Sherlock (Avg. 3) won audiences over in one-hour installments

 

Though episodic in nature, Black Mirror (Avg.3 ) technophobic throughline keeps viewers coming back.
Who ever thought that Peaky Blinders (Avg. 6) would be the hit that it was?

 

Sure the BBC airways have also served the likes of the Eastenders (Avg. 211) and Casualty (Avg. 2), but (barring weekly live shows like QI and Mock the Week) the many of the critically and internationally successful shows have been those that adhere to a more limited run.

Shorter and Sweeter

So what am I getting at here? Am I heralding the death of network television? No. Plenty of people (including John Stamos) have already done that. Although I will say that networks will need to continue partnering with content distributors in order to survive. Am I saying that Netflix, Amazon Prime, and Hulu are changing the way that consumers watch shows? Sure. But again, other people (see above) have already done a great job of covering that.

What I’m getting is is that time is becoming more of a premium. More and more viewers are opting to get their television narratives in tighter-packages. As Ben Bejarin from the Market Intelligence and Research Firm Creative Strategies Inc. posits that the future of television is the future of story of a service. Original streaming-specific shows like Stranger Things offer viewers the chance to watch a show “all at once or over time”. Bejarin goes onto say “This shift is just starting to happen but I do believe we are nearing a tipping point in the way consumers consume their content.”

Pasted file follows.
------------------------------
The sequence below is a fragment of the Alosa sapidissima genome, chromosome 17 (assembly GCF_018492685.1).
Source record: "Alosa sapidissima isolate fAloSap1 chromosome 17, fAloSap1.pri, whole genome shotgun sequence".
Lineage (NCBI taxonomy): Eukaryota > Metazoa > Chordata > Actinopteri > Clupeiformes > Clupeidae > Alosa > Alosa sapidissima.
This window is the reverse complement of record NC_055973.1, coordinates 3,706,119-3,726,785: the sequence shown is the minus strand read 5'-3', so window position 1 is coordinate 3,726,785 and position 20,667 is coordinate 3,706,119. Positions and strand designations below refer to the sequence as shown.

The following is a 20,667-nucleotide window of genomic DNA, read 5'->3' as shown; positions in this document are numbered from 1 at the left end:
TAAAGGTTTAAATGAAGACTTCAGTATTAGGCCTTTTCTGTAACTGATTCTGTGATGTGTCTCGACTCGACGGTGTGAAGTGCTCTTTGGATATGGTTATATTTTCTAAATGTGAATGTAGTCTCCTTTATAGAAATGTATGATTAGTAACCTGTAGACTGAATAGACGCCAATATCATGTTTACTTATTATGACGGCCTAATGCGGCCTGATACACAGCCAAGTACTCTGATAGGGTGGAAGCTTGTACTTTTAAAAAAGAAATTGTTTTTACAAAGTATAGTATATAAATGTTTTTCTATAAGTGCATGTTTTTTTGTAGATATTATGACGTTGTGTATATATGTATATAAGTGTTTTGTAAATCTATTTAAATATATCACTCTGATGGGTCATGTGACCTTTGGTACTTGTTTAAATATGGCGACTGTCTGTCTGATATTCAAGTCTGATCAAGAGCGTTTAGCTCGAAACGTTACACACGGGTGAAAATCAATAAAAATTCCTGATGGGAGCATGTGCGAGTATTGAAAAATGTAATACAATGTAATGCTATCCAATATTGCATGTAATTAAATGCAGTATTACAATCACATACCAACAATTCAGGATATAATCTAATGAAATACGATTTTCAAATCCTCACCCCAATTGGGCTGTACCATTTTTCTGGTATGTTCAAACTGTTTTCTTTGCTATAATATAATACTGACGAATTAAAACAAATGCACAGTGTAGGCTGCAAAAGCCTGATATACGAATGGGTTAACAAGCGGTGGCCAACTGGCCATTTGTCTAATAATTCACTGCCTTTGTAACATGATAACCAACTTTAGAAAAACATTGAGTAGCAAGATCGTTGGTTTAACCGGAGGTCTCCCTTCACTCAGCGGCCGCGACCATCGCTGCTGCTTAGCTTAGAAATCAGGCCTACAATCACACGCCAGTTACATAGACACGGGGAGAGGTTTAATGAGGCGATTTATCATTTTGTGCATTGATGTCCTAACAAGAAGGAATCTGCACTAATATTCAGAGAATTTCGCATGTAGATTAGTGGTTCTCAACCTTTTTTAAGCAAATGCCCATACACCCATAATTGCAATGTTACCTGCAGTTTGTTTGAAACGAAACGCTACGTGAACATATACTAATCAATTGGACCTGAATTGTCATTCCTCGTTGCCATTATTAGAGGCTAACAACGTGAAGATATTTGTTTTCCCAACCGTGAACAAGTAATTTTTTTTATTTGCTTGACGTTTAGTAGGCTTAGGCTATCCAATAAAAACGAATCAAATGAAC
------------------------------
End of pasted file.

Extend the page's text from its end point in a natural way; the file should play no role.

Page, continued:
Tighter narratives make up more than just a change in viewer taste, it’s where the market is heading.

When contemplating whether or not Stranger Things should be renewed for a second season, Maureen Ryan says, “No show has to go 100 episodes to be considered a success. Couldn’t eight be enough?”

In the era of instant streaming and binge-watching, we have and will continue to see a shift toward content that is shorter, sweeter, and to the point. Eight can be enough. And so can Eleven.

 


Average Number of Episodes per Season (Episodes Per Season / Total Seasons), Rounded to Nearest Whole Number

Show Episodes
24 24
24: Live Another Day 12
Arrested Development (Fox) 18
Arrested Development (Netflix) 15
Better Call Saul 10
Black Mirror (Channel 4) 3
Bojack Horseman 12
Bones 18
Breaking Bad 10
Casualty 39 (Since 1996)
Crazy Ex-Girlfriend 18
CSI 22
Days of our Lives 244 (Since 2002)
Dr. Who  13  (Since 1986)
Eastenders  211 (Since 2004)
ER 22
Family Matters 24
Fraser 24
Friends 24
Full House 24
Grey’s Anatomy 23
House of Cards 13
How I Met Your Mother 23
Jane the Virgin 22
Lady Dynamite 12
Law and Order 23
Louie 12
Madmen 12
Master of None 10
Orange is the New Black 13
Passions 246
Peaky Blinders 6
Stranger Things 8
The Andy Griffith Show 31
The Cosby Show 25
The Jeffersons 23
The Path 10
The Sopranos 12
The Wire 12
Three’s Company 22

*Sources for data: Wikipedia, TV.com, IMDB

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Why Stranger Things Is Awesome: The D&D Dialogue